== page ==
One of the most common comments about ecological psychology is that it's hard to imagine how it could apply to things like language. The sense is that language is a completely different kind of beast than perception-action and that it requires a completely different theoretical account (cognitive psychology). Andrew and I disagree. In this post I outline the similarities and differences between language and other types of perceptual information. The main idea is that language is indeed the same type of thing as perception-action, but there are key differences between them in the relationship between the information and what it means. These differences permit language to be flexible according to context, culture, and goals; to be expandable according to changing needs; and to be portable, allowing us to access information about things that are not currently in the environment. These properties make language special, but not magical.
Events in the world are defined in terms of their underlying dynamics. For example, two instances of a bouncing ball are instances of the same type of event - a bouncing-ball-event - because the dynamical equations of motion are the same in both cases. The two instances might be different in their parameters (e.g. the initial height of the ball) but they are still examples of the same event in the world.
Events in the world create information. The light reflecting off a bouncing ball is structured according to the laws of ecological optics by the specific motion of that ball. This structure (optic flow) is specific to the event in question and any organism that detects this information can therefore directly perceive the event in the world. The meaning of the information in this case is the dynamics of the event in the world and this is the meaning that the organism must learn. If the organism can use this information to successfully control it's behaviour, we take this as evidence that the organism has access to this meaning.
Speech is a type of event (well, probably a series of nested events, but I'll get to this later). The act of speaking structures the acoustic array according to the laws of ecological acoustics. This structure is specific to the speech event, and any organism that detects this structure can therefore directly perceive the speech event. But in this case, the meaning of the information is not the dynamics of the articulation of the word. The meaning the organism must learn is the conventional meaning of the word that was spoken and, if the organism acts in a manner consistent with that conventional meaning, this again is evidence for access to that meaning.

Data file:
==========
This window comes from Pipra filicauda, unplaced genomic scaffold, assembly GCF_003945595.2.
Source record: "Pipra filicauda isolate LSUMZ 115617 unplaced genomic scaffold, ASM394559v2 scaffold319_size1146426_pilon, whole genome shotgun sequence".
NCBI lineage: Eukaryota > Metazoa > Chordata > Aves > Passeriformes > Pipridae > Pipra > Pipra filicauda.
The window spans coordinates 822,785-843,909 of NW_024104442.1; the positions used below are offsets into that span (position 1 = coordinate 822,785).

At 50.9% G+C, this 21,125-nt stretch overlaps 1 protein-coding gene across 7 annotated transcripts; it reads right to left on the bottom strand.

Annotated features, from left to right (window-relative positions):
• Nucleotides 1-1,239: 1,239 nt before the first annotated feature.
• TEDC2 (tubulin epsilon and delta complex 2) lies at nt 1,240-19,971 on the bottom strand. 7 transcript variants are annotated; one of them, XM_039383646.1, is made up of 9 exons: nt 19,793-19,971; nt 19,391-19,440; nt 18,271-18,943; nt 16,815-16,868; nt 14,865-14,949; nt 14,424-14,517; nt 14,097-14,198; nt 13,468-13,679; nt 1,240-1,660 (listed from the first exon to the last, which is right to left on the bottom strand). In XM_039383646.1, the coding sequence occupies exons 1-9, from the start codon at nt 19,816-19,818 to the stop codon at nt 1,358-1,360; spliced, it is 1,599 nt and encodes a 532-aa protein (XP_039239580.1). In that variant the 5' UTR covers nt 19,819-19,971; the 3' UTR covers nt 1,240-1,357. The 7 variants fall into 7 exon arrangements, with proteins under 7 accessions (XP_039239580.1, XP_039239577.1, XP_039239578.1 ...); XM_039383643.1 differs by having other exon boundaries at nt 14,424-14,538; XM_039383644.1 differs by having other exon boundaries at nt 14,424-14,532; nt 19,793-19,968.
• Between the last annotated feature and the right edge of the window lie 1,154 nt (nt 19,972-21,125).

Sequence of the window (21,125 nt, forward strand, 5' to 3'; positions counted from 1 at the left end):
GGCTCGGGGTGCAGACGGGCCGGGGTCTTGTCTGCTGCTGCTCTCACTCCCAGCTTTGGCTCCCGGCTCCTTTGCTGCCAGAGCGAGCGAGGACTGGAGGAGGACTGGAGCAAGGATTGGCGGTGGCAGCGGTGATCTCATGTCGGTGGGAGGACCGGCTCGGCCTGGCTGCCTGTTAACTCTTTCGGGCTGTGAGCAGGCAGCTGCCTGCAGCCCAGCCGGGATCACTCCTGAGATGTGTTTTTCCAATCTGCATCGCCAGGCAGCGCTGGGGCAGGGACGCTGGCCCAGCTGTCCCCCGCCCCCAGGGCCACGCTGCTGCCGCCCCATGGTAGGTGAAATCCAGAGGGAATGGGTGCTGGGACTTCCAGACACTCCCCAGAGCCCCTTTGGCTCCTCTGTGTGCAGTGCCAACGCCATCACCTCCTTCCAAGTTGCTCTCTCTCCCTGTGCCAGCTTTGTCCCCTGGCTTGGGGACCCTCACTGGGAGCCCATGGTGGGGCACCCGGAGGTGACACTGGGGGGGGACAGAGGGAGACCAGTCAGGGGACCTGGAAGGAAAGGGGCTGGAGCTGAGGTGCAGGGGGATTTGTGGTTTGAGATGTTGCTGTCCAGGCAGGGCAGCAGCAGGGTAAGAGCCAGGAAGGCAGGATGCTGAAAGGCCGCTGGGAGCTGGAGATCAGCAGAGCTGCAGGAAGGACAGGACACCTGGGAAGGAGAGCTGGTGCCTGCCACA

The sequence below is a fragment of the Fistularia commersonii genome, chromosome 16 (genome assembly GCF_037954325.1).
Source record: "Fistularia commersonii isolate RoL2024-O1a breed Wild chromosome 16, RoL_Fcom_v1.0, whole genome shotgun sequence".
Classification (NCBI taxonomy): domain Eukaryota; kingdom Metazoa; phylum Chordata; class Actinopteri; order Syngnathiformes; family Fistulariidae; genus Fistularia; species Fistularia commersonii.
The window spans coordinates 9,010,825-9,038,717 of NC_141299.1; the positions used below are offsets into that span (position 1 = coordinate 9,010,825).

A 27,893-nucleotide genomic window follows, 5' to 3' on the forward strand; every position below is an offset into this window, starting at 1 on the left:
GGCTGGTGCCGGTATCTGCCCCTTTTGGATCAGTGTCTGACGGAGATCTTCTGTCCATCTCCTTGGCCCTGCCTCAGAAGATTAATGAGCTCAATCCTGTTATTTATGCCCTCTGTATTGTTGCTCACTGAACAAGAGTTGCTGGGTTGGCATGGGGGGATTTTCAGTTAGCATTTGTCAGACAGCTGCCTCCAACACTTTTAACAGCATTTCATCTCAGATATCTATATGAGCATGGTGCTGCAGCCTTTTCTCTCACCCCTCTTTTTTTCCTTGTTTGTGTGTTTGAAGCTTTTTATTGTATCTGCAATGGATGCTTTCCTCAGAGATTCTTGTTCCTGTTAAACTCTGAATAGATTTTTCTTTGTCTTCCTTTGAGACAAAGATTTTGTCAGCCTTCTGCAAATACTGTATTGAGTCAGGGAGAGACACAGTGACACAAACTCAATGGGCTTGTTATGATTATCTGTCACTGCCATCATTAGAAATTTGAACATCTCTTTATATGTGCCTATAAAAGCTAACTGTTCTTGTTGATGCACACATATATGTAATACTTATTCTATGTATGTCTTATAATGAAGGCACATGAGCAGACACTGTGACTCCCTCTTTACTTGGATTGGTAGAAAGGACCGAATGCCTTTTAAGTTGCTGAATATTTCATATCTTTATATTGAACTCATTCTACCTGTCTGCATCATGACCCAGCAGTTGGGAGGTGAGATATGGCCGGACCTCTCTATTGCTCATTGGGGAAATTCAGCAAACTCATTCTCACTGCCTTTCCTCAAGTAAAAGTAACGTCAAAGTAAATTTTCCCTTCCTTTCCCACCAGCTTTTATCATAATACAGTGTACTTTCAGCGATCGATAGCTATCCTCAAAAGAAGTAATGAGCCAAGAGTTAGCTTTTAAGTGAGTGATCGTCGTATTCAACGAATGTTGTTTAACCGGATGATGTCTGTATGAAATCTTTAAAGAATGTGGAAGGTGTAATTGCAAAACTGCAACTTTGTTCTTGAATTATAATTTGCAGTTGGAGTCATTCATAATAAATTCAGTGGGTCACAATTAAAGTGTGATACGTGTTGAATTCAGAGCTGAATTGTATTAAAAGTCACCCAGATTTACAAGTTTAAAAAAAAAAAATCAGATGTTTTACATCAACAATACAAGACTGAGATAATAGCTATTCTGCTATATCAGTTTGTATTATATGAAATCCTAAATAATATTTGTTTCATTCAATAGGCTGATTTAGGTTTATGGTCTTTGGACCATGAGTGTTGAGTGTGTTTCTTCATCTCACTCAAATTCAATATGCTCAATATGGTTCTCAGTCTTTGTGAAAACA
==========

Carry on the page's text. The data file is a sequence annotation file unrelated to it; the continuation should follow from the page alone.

From a first person perspective, both cases require learning the meaning of information. I argue that the mechanism of learning this meaning is identical for both types of event.
If, for analysis purposes, we adopt a third person perspective it is possible to see an important difference between speech events and events such as bouncing balls. The difference is in the relationship between the information and what that information means. For the bouncing ball, the fact that the optic flow pattern means 'bouncing ball' is underwritten by the lawful process by which the ball's motion was projected into the optic array, and the form of the information therefore relates to the underlying event. For the speech event, the fact that the acoustic array pattern means, for example, 'Hello' is not underwitten by a lawful process, and
...there is no intrinsic similarity between the sounds of most words and their referents: the form of the word dog gives us no hints about the kind of thing to which it refers. And nothing in the similarity of the forms of dig and dog conveys a similarity in meaning.